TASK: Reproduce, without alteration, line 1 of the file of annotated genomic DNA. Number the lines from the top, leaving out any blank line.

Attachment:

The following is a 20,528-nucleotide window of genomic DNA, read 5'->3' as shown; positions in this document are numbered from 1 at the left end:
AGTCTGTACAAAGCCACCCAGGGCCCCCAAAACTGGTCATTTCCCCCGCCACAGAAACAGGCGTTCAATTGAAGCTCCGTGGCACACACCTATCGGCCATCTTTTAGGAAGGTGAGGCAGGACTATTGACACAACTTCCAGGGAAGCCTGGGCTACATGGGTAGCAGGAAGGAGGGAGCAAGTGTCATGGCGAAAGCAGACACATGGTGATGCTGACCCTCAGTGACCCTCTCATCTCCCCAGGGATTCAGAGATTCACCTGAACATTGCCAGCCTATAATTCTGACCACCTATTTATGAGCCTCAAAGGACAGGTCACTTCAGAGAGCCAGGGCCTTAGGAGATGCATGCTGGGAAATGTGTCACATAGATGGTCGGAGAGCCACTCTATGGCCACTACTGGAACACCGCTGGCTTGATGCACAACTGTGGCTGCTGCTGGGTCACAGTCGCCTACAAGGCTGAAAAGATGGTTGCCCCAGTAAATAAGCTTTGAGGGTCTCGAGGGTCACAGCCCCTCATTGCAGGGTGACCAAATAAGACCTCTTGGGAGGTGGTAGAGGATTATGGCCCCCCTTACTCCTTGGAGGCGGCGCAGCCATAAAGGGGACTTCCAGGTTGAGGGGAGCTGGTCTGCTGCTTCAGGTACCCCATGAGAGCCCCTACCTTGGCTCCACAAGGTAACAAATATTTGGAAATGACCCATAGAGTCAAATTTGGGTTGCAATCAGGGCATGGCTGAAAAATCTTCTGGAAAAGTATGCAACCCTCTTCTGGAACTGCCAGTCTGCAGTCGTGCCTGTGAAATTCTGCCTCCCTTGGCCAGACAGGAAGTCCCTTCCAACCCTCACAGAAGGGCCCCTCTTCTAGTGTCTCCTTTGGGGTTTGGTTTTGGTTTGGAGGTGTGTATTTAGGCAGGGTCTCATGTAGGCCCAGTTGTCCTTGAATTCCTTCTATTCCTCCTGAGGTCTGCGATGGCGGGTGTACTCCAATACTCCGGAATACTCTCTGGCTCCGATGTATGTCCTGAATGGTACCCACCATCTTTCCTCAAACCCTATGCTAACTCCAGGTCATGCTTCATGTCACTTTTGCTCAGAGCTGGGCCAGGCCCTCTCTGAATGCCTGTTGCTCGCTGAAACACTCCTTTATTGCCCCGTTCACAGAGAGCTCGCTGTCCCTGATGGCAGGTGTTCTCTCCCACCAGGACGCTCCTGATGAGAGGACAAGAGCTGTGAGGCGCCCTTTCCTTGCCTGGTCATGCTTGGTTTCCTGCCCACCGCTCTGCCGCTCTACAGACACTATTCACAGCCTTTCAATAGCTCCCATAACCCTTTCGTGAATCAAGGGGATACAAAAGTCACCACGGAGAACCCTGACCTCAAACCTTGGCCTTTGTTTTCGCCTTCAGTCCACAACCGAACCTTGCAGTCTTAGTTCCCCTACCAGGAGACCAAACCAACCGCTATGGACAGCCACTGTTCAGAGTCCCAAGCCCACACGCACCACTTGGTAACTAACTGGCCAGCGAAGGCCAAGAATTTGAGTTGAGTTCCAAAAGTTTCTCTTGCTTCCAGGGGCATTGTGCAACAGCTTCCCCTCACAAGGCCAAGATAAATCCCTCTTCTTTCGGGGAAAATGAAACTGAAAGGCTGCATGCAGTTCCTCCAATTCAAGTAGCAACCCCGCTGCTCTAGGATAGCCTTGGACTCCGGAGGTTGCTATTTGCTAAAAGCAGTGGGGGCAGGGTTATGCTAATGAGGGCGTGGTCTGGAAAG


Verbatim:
The following is a 20,528-nucleotide window of genomic DNA, read 5'->3' as shown; positions in this document are numbered from 1 at the left end: